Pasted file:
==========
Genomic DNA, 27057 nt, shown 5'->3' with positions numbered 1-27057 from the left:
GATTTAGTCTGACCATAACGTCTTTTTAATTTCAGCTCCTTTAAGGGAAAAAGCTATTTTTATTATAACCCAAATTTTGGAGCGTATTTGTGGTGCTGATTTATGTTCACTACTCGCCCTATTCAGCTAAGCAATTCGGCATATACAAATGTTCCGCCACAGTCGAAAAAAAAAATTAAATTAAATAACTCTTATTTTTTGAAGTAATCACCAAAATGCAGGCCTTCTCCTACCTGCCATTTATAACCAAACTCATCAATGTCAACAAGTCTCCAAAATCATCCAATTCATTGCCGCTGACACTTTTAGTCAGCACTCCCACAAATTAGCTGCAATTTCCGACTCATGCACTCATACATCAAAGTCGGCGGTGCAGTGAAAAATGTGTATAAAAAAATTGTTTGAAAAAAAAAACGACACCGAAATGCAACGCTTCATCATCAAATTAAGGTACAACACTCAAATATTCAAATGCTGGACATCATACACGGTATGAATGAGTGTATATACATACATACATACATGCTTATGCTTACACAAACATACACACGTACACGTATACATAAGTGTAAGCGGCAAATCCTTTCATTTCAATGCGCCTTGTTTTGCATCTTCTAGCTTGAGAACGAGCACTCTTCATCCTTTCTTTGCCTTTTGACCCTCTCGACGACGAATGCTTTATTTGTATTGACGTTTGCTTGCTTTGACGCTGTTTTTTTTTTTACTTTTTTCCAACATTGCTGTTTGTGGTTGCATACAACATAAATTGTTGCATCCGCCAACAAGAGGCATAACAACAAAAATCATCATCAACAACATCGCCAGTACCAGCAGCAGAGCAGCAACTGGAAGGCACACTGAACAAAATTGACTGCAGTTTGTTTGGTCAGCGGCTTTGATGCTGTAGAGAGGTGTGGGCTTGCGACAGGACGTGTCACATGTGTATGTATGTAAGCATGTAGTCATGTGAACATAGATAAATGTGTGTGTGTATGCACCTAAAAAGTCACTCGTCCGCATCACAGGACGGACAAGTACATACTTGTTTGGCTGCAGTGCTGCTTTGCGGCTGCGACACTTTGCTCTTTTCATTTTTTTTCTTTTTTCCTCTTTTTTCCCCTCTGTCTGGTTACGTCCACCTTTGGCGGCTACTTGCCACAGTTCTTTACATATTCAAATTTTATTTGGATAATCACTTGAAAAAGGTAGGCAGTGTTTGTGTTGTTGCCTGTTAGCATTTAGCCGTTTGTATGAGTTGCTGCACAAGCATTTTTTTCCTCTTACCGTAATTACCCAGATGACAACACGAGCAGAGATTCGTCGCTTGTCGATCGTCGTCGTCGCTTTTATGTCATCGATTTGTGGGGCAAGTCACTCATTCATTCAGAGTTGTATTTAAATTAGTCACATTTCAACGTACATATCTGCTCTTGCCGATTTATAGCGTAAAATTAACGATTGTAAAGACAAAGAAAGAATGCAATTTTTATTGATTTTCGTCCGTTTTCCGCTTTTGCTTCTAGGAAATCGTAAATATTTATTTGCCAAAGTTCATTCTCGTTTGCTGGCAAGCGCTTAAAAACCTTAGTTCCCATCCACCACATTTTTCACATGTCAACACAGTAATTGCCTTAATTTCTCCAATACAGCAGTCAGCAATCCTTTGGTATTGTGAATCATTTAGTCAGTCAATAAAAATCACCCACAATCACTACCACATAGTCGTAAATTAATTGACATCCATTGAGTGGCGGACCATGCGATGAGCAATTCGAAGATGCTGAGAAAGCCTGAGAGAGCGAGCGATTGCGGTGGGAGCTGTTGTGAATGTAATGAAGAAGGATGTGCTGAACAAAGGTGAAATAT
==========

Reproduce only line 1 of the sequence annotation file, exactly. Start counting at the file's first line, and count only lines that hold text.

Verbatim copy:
Genomic DNA, 27057 nt, shown 5'->3' with positions numbered 1-27057 from the left: